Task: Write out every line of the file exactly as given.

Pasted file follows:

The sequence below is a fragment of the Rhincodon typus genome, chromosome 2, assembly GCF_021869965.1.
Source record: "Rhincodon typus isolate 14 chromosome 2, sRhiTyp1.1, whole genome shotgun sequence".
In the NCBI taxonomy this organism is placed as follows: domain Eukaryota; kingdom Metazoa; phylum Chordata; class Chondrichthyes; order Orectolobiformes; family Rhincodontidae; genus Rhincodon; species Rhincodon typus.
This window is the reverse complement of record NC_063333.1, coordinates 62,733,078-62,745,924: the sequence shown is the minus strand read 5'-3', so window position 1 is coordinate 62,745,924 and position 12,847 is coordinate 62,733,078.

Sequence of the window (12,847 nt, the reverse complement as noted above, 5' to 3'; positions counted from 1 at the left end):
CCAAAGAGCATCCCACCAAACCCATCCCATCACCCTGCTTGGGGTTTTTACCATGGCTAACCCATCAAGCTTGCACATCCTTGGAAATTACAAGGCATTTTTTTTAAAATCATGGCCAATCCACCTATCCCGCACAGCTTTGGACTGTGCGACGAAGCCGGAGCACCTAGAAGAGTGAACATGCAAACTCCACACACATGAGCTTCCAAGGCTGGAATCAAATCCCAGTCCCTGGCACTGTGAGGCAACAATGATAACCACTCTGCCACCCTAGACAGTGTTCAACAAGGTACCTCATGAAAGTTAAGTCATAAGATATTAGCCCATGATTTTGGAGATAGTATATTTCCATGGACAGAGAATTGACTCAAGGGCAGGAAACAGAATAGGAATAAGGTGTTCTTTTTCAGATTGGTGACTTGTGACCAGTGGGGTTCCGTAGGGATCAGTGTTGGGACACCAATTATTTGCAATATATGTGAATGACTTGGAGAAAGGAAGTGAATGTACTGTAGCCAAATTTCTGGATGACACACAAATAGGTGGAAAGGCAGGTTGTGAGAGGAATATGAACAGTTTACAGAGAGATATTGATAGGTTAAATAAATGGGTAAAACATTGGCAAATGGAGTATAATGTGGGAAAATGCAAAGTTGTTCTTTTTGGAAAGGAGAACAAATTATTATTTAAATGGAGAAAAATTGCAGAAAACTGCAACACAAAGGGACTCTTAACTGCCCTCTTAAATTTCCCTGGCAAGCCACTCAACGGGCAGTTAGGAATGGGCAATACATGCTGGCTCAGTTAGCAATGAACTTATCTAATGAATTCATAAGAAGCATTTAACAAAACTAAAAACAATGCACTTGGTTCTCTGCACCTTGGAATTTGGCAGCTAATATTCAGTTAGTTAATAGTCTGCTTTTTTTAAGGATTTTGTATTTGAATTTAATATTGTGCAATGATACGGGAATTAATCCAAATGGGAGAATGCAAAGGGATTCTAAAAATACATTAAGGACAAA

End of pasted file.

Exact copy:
The sequence below is a fragment of the Rhincodon typus genome, chromosome 2, assembly GCF_021869965.1.
Source record: "Rhincodon typus isolate 14 chromosome 2, sRhiTyp1.1, whole genome shotgun sequence".
In the NCBI taxonomy this organism is placed as follows: domain Eukaryota; kingdom Metazoa; phylum Chordata; class Chondrichthyes; order Orectolobiformes; family Rhincodontidae; genus Rhincodon; species Rhincodon typus.
This window is the reverse complement of record NC_063333.1, coordinates 62,733,078-62,745,924: the sequence shown is the minus strand read 5'-3', so window position 1 is coordinate 62,745,924 and position 12,847 is coordinate 62,733,078.

Sequence of the window (12,847 nt, the reverse complement as noted above, 5' to 3'; positions counted from 1 at the left end):
CCAAAGAGCATCCCACCAAACCCATCCCATCACCCTGCTTGGGGTTTTTACCATGGCTAACCCATCAAGCTTGCACATCCTTGGAAATTACAAGGCATTTTTTTTAAAATCATGGCCAATCCACCTATCCCGCACAGCTTTGGACTGTGCGACGAAGCCGGAGCACCTAGAAGAGTGAACATGCAAACTCCACACACATGAGCTTCCAAGGCTGGAATCAAATCCCAGTCCCTGGCACTGTGAGGCAACAATGATAACCACTCTGCCACCCTAGACAGTGTTCAACAAGGTACCTCATGAAAGTTAAGTCATAAGATATTAGCCCATGATTTTGGAGATAGTATATTTCCATGGACAGAGAATTGACTCAAGGGCAGGAAACAGAATAGGAATAAGGTGTTCTTTTTCAGATTGGTGACTTGTGACCAGTGGGGTTCCGTAGGGATCAGTGTTGGGACACCAATTATTTGCAATATATGTGAATGACTTGGAGAAAGGAAGTGAATGTACTGTAGCCAAATTTCTGGATGACACACAAATAGGTGGAAAGGCAGGTTGTGAGAGGAATATGAACAGTTTACAGAGAGATATTGATAGGTTAAATAAATGGGTAAAACATTGGCAAATGGAGTATAATGTGGGAAAATGCAAAGTTGTTCTTTTTGGAAAGGAGAACAAATTATTATTTAAATGGAGAAAAATTGCAGAAAACTGCAACACAAAGGGACTCTTAACTGCCCTCTTAAATTTCCCTGGCAAGCCACTCAACGGGCAGTTAGGAATGGGCAATACATGCTGGCTCAGTTAGCAATGAACTTATCTAATGAATTCATAAGAAGCATTTAACAAAACTAAAAACAATGCACTTGGTTCTCTGCACCTTGGAATTTGGCAGCTAATATTCAGTTAGTTAATAGTCTGCTTTTTTTAAGGATTTTGTATTTGAATTTAATATTGTGCAATGATACGGGAATTAATCCAAATGGGAGAATGCAAAGGGATTCTAAAAATACATTAAGGACAAA